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GameStop: A Word of Warning


Here’s a little advice to those involved in buying GameStop shares from someone who spent many years working in the investment markets and has managed large portfolios:

Congratulations on your success. Hedge fund managers and professional short sellers are the most despicable people on Wall Street. They’re jerks. They don’t care about you. They don’t care about your job. They don’t care about your family. They don’t care about your community. They only care about one thing – getting richer. I can’t stand them, you beat them, so I applaud your victory.

But, you got lucky.

You caught them asleep. That doesn’t make you a stock market genius.

Next time around, they’ll be waiting for you. They may be jerks, but they are pros. They are smarter than you about the markets to the nth factor. If you keep playing their game, you will lose.

So, if you are the kind of person who would challenge Roger Federer to a tennis match for money, for God’s sake, keep playing.

If you would challenge LeBron James to a one-on-one for money, for God’s sake, keep playing.

If you would challenge Steph Curry to a game of Horse for money, for God’s sake, keep playing.

And, if you would challenge Usain Bolt to a foot race for money, for God’s sake, keep playing.

You and your little army of friends executed a brilliant short-squeeze. Congratulations.

But you didn’t invent the move, so stop beating your chests. It’s been done thousands of times before, just to lesser degrees. They will adapt, just as they always have.

If you think it’s so easy that you can keep doing the same thing over and over; if you think you’ve unlocked the door to financial alchemy; if you think you can quit your job, buy a 27-room house and order the Ferrari of your dreams, this won’t end well for you.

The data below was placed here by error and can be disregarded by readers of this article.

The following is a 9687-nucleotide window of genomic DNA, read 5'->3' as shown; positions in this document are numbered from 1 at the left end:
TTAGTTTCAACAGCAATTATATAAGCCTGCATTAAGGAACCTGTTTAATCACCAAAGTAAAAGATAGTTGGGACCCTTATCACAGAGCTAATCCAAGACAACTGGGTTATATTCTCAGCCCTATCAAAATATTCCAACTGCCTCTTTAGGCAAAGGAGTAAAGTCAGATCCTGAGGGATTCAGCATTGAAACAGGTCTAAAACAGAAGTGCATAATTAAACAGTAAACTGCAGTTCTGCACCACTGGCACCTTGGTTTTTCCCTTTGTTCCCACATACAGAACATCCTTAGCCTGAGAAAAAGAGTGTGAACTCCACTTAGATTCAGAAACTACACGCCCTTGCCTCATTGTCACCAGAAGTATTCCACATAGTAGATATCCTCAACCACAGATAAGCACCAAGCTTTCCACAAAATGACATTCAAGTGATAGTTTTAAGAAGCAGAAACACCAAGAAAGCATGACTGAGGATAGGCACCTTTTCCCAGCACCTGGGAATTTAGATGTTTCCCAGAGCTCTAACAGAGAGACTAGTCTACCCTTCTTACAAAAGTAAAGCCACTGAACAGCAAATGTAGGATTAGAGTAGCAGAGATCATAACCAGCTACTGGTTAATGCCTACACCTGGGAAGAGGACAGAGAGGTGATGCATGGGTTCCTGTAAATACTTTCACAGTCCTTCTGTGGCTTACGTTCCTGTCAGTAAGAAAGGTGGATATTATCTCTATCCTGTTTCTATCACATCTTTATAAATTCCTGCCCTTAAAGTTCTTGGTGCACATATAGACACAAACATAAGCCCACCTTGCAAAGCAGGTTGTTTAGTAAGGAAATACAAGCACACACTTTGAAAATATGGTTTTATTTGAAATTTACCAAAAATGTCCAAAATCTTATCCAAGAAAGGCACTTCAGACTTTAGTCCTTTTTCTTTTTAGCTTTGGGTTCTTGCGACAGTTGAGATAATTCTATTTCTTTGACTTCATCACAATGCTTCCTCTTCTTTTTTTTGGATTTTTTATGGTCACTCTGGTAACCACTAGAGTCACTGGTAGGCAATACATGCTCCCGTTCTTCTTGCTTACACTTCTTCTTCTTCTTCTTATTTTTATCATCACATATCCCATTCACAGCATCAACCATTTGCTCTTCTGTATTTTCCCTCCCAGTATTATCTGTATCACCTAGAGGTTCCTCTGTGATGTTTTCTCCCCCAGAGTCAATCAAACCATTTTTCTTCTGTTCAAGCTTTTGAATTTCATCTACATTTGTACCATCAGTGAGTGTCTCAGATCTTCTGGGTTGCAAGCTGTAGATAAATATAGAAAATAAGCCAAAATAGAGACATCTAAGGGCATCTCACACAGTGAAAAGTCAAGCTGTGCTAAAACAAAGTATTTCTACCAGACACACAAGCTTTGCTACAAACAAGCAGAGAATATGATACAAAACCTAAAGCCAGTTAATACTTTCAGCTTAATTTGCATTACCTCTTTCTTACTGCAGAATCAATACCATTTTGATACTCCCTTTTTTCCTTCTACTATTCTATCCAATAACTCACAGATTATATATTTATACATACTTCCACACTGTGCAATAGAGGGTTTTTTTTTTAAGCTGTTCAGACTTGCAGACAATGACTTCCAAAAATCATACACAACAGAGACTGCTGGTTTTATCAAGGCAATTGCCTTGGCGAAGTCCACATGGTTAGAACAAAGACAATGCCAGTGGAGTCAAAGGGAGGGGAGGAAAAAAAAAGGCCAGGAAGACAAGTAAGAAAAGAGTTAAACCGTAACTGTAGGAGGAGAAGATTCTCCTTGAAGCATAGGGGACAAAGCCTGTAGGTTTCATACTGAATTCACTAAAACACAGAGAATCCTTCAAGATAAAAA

It’s not worth losing your savings, your house, your car and maybe even your family over a case of unbridled and uncontrolled egotism.

So if you made some money, walk away happy. Don’t let it go to your head. The financial graveyards are filled with “instant geniuses.”

One final note from this over-the-hill boomer:

When the headlines and the economically incompetent news anchors loudly proclaim “Investors are loading up on XYZ,” what they should be saying is “Some investors are loading up on XYZ, while an equal number are dumping XYZ.” That’s right, it takes two to tango!

It’s an equation so simple, yet 98 percent or more of all players don’t recognize it. For every share of stock you buy, or for every Bitcoin you buy, someone else has to be selling it.

It’s simple, you can’t buy unless someone else is willing to sell, you can’t sell unless someone else is buying. Every day in the markets, the number of units bought has to equal the number of units sold.

So there is a second unnamed party to every trade you make, and that second party has a 180-degree opposite opinion compared to you – you think it’s a good buy, they think it’s a good sell, and vice-versa. Never get so cocky that you refuse to accept that the other guy may be smarter than you, or have better information.

So, who’s the other party? Chances are it’s a pro, or it could be the amateur unlicensed investment advisor on the internet who screams at you to buy, because secretly they want to sell.

How do pros make their fortunes? They beat up on amateurs. They’re ruthless, they don’t play fairly, but whining about it won’t get you your lost money back. Never lose sight of that.

OK, old guy, boomer out.

Larry Shepherd is a longtime collector and coin dealer, as the owner of SIMCO Numismatics. He also serves as the current convention manager of the Central States Numismatic Society. He has a degree in Finance and an extensive background in Economics and Investments, as well as being a Chartered Financial Analyst (CFA). Prior to his career in numismatics, he was a senior executive officer in two banks and co-CEO of an investment management firm. During the 1980s, he was a frequent author and conference speaker on the topic of financial deregulation. From 2008 through 2011, he served as executive director of the American Numismatic Association.

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